The Yankee pen kept things right there, although not without a few terrifying moments. It took the combined efforts of Boone Logan, David Robertson, and Kerry Wood to get the ball to Mariano Rivera, with two outs in the eighth and runners on second and third. And Rivera — who one of these days will start showing some cracks in his 40-year-old facade, but not today — got Denard (“No Relation Unless He Has Some Short Uncoordinated Jewish Relatives We Don’t Know About”) Span to do what hitters traditionally do against Mariano Rivera, and ground out.
The ninth inning would’ve been another by-the-numbers Rivera classic except that the third out, a shoestring catch by defensive replacement Greg Golson, was incorrectly ruled a trap by the umpires. As if we needed yet another argument for instant replay in the postseason, and if the Yankees had gone on to lose I would’ve suggested a Tweet-up at MLB Headquarters with pitchforks and torches. Instead, Jim Thome popped up the first pitch he saw, and the 6-4 lead held up.
For all the tsuris over how hard the Yankees should play for the Division as opposed to the Wild Card, the Twins lost their home field advantage along with this game. Andy Pettitte starts Game 2 tomorrow for roughly the 300th time in his career, and with the Yanks up 1-0 in the Series, I look forward to actually being able to breath during that one.
So much happened in the 25-minute span from 10:30 p.m. ET to 10:55 p.m. ET, in Tuesday night’s Yankees-Rays game. Five plays, specifically, spread over seven outs. All with the specter of a fifth straight Yankees loss and 1 1/2-game deficit in the American League East. Thanks to Curtis Granderson, Jorge Posada, Carl Crawford and Greg Golson, the Yankees earned a split in the first two games of this three-game set in St. Petersburg and vaulted back into first place.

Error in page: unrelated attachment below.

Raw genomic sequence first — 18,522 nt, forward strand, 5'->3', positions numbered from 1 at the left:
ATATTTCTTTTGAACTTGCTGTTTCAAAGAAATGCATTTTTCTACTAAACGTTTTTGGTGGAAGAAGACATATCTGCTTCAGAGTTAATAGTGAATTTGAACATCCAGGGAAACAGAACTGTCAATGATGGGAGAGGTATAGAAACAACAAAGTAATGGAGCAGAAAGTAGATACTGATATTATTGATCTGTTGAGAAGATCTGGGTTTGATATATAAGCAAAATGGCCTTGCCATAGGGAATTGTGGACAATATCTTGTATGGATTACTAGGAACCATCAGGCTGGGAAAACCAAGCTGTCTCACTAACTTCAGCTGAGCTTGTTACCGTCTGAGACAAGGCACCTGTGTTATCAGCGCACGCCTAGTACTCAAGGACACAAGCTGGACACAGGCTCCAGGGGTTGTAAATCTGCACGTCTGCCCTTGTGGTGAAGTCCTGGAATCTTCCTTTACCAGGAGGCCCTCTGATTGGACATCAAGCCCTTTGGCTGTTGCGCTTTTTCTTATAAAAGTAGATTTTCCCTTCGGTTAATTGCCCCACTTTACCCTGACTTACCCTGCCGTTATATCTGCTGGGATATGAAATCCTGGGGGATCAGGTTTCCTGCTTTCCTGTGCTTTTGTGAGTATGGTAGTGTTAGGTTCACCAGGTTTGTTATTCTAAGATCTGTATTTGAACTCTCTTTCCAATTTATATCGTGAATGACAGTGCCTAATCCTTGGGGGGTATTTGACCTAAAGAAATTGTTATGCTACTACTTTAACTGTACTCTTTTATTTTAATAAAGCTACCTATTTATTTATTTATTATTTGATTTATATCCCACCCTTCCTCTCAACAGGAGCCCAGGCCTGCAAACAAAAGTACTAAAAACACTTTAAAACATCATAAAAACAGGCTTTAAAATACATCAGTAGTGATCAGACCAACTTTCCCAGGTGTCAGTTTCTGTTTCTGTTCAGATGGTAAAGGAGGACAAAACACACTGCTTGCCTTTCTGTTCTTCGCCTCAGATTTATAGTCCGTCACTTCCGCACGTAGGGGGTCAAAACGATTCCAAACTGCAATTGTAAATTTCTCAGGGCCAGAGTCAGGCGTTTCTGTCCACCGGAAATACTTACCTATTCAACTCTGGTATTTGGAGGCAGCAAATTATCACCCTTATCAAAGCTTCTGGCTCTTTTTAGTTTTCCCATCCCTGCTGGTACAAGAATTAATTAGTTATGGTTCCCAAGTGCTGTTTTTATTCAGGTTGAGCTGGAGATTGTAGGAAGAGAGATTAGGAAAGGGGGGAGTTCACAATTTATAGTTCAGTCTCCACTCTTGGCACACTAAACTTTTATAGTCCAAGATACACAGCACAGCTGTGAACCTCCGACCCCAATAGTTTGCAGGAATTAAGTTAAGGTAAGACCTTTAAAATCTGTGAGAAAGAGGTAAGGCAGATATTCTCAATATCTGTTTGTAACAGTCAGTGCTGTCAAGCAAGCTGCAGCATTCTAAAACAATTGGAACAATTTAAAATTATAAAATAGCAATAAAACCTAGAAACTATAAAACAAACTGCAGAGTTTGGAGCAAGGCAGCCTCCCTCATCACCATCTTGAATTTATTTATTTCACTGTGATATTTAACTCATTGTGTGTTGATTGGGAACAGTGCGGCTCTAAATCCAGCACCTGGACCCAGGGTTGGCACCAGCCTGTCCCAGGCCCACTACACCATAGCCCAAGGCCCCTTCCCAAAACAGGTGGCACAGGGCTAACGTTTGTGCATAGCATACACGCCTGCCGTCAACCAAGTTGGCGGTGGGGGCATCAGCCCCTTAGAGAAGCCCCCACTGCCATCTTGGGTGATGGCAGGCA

First, Granderson’s incredible diving catch robbed Ben Zobrist of an extra-base hit — possibly a three-bagger or even an inside-the-park homer — to end the ninth inning, bail out David Robertson and send the game into extras. Three pitches later, Jorge Posada repositioned a Dan Wheeler fastball into the restaurant above center field to give the Yankees the 8-7 lead. Posada’s bomb sent the Yankees’ Twitter universe into upheaval as beat writers, columnists and bloggers — myself included — attempted to describe the sudden turn of events in 146 characters.
Mark Feinsand of the Daily News called the shot “ridiculous.” Our friends at RiverAveBlues guessed that Posada’s blast “probably would have hit the restaurant glass in the Bronx.” I wonder if it would have been out at Yankee Stadium I?
Bottom 10, enter Mo to close it against Carl Crawford, Evan Longoria and Matt Joyce. Crawford reaches on a single. Longoria also unloads to center. “Holy cow, that looked gone. Instead, Granderson catches Longoria’s drive at the track in dead center,” read the tweet from the Ledger’s Marc Carig. Crawford, however, made the first of his two base running gaffes here. Instead of tagging and ending up on second base, Crawford went too far, and was forced to retreat to first. He proceeded to steal second. This set up the second Crawford gaffe: Joyce hit a high fly ball to shallow right field, and if you watched closely, you could see the play developing as Golson sped to circle the ball in order to catch it in optimal position for the throw to third base. Crawford sped toward third and Golson fired what Michael Kay called a “laser” to third. Alex Rodriguez picked the throw on a short hop and tagged Crawford on the shin.